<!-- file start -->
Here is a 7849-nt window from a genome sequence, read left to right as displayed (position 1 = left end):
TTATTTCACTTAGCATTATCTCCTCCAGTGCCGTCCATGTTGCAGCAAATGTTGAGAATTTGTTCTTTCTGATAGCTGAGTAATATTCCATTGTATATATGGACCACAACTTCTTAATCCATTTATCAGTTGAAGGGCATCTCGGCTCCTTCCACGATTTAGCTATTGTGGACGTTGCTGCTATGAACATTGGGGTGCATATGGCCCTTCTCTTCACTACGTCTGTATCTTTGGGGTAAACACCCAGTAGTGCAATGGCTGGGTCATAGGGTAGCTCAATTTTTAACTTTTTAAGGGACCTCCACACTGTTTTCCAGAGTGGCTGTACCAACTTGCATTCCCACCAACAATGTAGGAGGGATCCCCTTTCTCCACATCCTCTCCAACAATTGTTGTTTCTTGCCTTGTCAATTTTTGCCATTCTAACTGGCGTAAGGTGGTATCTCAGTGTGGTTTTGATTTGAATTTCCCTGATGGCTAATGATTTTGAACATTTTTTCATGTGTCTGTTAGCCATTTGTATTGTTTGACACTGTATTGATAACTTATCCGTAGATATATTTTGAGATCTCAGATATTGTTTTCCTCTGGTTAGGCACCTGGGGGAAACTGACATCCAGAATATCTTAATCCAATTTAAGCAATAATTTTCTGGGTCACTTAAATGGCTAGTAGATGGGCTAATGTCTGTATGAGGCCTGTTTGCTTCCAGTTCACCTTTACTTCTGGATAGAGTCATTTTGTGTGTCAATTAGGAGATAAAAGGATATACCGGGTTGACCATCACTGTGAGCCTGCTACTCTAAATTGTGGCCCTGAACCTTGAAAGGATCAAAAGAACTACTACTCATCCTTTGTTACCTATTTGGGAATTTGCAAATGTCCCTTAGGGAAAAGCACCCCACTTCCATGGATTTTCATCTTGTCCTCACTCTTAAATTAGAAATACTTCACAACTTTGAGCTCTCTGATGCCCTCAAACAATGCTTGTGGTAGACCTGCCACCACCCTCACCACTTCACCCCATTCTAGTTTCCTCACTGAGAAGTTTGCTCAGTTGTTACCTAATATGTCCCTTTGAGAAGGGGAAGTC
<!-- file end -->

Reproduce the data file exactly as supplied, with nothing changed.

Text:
Here is a 7849-nt window from a genome sequence, read left to right as displayed (position 1 = left end):
TTATTTCACTTAGCATTATCTCCTCCAGTGCCGTCCATGTTGCAGCAAATGTTGAGAATTTGTTCTTTCTGATAGCTGAGTAATATTCCATTGTATATATGGACCACAACTTCTTAATCCATTTATCAGTTGAAGGGCATCTCGGCTCCTTCCACGATTTAGCTATTGTGGACGTTGCTGCTATGAACATTGGGGTGCATATGGCCCTTCTCTTCACTACGTCTGTATCTTTGGGGTAAACACCCAGTAGTGCAATGGCTGGGTCATAGGGTAGCTCAATTTTTAACTTTTTAAGGGACCTCCACACTGTTTTCCAGAGTGGCTGTACCAACTTGCATTCCCACCAACAATGTAGGAGGGATCCCCTTTCTCCACATCCTCTCCAACAATTGTTGTTTCTTGCCTTGTCAATTTTTGCCATTCTAACTGGCGTAAGGTGGTATCTCAGTGTGGTTTTGATTTGAATTTCCCTGATGGCTAATGATTTTGAACATTTTTTCATGTGTCTGTTAGCCATTTGTATTGTTTGACACTGTATTGATAACTTATCCGTAGATATATTTTGAGATCTCAGATATTGTTTTCCTCTGGTTAGGCACCTGGGGGAAACTGACATCCAGAATATCTTAATCCAATTTAAGCAATAATTTTCTGGGTCACTTAAATGGCTAGTAGATGGGCTAATGTCTGTATGAGGCCTGTTTGCTTCCAGTTCACCTTTACTTCTGGATAGAGTCATTTTGTGTGTCAATTAGGAGATAAAAGGATATACCGGGTTGACCATCACTGTGAGCCTGCTACTCTAAATTGTGGCCCTGAACCTTGAAAGGATCAAAAGAACTACTACTCATCCTTTGTTACCTATTTGGGAATTTGCAAATGTCCCTTAGGGAAAAGCACCCCACTTCCATGGATTTTCATCTTGTCCTCACTCTTAAATTAGAAATACTTCACAACTTTGAGCTCTCTGATGCCCTCAAACAATGCTTGTGGTAGACCTGCCACCACCCTCACCACTTCACCCCATTCTAGTTTCCTCACTGAGAAGTTTGCTCAGTTGTTACCTAATATGTCCCTTTGAGAAGGGGAAGTC